I’m a big believer that everything happens for a reason. I know that I gained the weight back not because I’m a horrible person with no self-control, but because I lost it in a totally disordered, unsustainable way. If anything, I exhibited TOO MUCH self-control while on Medifast. This whole thing has brought me back to my original feelings–weight doesn’t matter, but health does. If I never lose another pound, whatever, as long as I keep nourishing my body, not starving myself while not turning to food as an emotional coping mechanism, and moving my body. In other words–the important thing is loving myself, my body, and the things my body can (and even can’t) do.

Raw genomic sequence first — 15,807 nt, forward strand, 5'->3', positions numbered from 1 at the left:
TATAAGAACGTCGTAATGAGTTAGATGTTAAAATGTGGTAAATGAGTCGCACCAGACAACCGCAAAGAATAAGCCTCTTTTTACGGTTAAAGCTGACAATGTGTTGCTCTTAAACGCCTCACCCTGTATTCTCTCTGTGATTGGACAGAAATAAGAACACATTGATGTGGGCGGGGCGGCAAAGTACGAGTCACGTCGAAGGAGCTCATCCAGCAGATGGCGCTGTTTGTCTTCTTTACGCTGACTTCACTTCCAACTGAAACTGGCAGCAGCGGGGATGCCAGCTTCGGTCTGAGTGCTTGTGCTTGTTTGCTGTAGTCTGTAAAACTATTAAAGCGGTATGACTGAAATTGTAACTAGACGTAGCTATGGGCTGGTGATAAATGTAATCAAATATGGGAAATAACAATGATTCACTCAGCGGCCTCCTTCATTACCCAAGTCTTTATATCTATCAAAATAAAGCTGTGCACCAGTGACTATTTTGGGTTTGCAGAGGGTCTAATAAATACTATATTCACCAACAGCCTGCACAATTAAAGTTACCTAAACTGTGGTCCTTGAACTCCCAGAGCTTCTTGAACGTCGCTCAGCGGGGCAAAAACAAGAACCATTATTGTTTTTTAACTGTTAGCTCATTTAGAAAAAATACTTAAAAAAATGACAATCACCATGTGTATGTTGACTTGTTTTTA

I guess I sometimes need to go to that really dark place, for a myriad of reasons. I like the light, but sometimes in order to appreciate the light you need to be in the darkness for at least a little while. And to be fair, some of my best “stuff” has happened when I was in that dark place and needed to come back into the light. Sometimes you have to lose yourself in order to find yourself. Certain parts of me had been lost for quite some time–parts of me that I’d really, really missed. Lo and behold, as I was coming out of the darkness I found those things on the way to the light–and it feels wonderful.